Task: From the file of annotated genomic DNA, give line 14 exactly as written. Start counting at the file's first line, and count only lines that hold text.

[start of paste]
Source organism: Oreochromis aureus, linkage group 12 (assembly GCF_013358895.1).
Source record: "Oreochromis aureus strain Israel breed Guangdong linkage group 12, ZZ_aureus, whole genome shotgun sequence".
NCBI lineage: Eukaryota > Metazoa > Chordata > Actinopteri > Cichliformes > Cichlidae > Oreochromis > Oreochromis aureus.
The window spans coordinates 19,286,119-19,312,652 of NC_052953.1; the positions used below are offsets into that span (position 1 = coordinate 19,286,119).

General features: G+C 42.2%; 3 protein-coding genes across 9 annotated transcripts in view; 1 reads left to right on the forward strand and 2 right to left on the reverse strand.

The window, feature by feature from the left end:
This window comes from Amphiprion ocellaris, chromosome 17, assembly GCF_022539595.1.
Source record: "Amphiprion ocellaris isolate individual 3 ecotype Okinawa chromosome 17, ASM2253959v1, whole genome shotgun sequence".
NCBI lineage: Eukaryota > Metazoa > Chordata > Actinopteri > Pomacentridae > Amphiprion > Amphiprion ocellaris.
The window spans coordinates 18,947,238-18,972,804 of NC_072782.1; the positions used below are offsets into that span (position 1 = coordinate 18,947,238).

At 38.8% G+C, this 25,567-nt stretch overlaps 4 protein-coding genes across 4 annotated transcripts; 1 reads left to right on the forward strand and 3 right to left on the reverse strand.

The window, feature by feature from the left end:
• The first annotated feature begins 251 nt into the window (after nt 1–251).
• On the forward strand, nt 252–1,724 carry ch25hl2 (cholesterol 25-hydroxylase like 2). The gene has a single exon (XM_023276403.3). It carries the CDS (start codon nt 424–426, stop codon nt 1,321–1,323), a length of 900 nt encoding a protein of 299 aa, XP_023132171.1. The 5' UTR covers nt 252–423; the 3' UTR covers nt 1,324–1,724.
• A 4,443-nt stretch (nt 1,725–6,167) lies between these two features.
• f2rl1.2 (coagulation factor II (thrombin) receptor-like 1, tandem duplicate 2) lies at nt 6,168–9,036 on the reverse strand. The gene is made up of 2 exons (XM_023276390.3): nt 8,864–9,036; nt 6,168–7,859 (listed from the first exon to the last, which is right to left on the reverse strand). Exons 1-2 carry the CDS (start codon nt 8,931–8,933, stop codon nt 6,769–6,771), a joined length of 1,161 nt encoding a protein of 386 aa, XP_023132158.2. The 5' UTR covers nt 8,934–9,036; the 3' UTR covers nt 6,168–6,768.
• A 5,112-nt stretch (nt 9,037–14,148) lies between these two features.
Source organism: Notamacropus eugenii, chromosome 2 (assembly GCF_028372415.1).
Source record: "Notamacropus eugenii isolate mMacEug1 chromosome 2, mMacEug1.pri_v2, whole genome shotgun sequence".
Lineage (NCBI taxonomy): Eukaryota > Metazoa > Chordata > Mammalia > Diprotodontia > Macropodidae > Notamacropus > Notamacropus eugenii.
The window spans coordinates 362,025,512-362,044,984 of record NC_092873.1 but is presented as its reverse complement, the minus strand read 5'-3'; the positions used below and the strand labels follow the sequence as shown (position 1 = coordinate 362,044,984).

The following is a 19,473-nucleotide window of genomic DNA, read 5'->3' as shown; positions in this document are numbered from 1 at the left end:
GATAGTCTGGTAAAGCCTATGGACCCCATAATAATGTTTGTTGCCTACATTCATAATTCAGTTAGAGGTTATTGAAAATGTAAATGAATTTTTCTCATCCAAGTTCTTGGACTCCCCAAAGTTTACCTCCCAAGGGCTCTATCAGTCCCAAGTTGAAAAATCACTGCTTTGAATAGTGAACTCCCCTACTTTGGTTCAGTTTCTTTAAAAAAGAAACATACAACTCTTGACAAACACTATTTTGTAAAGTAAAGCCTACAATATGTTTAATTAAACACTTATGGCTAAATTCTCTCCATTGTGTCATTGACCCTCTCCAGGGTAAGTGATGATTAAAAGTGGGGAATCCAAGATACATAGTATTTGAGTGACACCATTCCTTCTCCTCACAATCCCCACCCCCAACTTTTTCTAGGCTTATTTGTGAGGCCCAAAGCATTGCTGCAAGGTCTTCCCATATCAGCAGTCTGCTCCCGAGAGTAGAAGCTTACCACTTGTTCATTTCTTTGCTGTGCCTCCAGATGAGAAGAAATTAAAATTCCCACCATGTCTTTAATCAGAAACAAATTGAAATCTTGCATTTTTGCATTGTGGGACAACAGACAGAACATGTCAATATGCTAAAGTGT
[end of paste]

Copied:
• On the forward strand, nt 252–1,724 carry ch25hl2 (cholesterol 25-hydroxylase like 2). The gene has a single exon (XM_023276403.3). It carries the CDS (start codon nt 424–426, stop codon nt 1,321–1,323), a length of 900 nt encoding a protein of 299 aa, XP_023132171.1. The 5' UTR covers nt 252–423; the 3' UTR covers nt 1,324–1,724.